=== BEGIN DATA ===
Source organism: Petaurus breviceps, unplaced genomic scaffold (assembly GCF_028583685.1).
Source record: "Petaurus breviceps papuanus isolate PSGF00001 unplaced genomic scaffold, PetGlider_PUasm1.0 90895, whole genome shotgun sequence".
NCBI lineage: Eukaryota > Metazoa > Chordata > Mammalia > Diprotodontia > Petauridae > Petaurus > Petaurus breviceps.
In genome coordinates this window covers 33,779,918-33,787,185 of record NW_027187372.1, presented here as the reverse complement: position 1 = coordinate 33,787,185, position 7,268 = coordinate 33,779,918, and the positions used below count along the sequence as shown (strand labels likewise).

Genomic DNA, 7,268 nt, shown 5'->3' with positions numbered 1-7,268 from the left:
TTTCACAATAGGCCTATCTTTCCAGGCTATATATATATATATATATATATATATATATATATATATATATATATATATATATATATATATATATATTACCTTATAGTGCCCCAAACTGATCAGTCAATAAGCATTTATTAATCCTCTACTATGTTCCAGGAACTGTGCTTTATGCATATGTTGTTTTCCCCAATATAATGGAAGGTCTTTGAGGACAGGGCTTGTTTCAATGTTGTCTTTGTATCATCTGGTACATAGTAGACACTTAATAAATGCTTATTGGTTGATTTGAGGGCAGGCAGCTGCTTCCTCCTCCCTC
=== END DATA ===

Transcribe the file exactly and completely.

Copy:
Source organism: Petaurus breviceps, unplaced genomic scaffold (assembly GCF_028583685.1).
Source record: "Petaurus breviceps papuanus isolate PSGF00001 unplaced genomic scaffold, PetGlider_PUasm1.0 90895, whole genome shotgun sequence".
NCBI lineage: Eukaryota > Metazoa > Chordata > Mammalia > Diprotodontia > Petauridae > Petaurus > Petaurus breviceps.
In genome coordinates this window covers 33,779,918-33,787,185 of record NW_027187372.1, presented here as the reverse complement: position 1 = coordinate 33,787,185, position 7,268 = coordinate 33,779,918, and the positions used below count along the sequence as shown (strand labels likewise).

Genomic DNA, 7,268 nt, shown 5'->3' with positions numbered 1-7,268 from the left:
TTTCACAATAGGCCTATCTTTCCAGGCTATATATATATATATATATATATATATATATATATATATATATATATATATATATATATATATATATATTACCTTATAGTGCCCCAAACTGATCAGTCAATAAGCATTTATTAATCCTCTACTATGTTCCAGGAACTGTGCTTTATGCATATGTTGTTTTCCCCAATATAATGGAAGGTCTTTGAGGACAGGGCTTGTTTCAATGTTGTCTTTGTATCATCTGGTACATAGTAGACACTTAATAAATGCTTATTGGTTGATTTGAGGGCAGGCAGCTGCTTCCTCCTCCCTC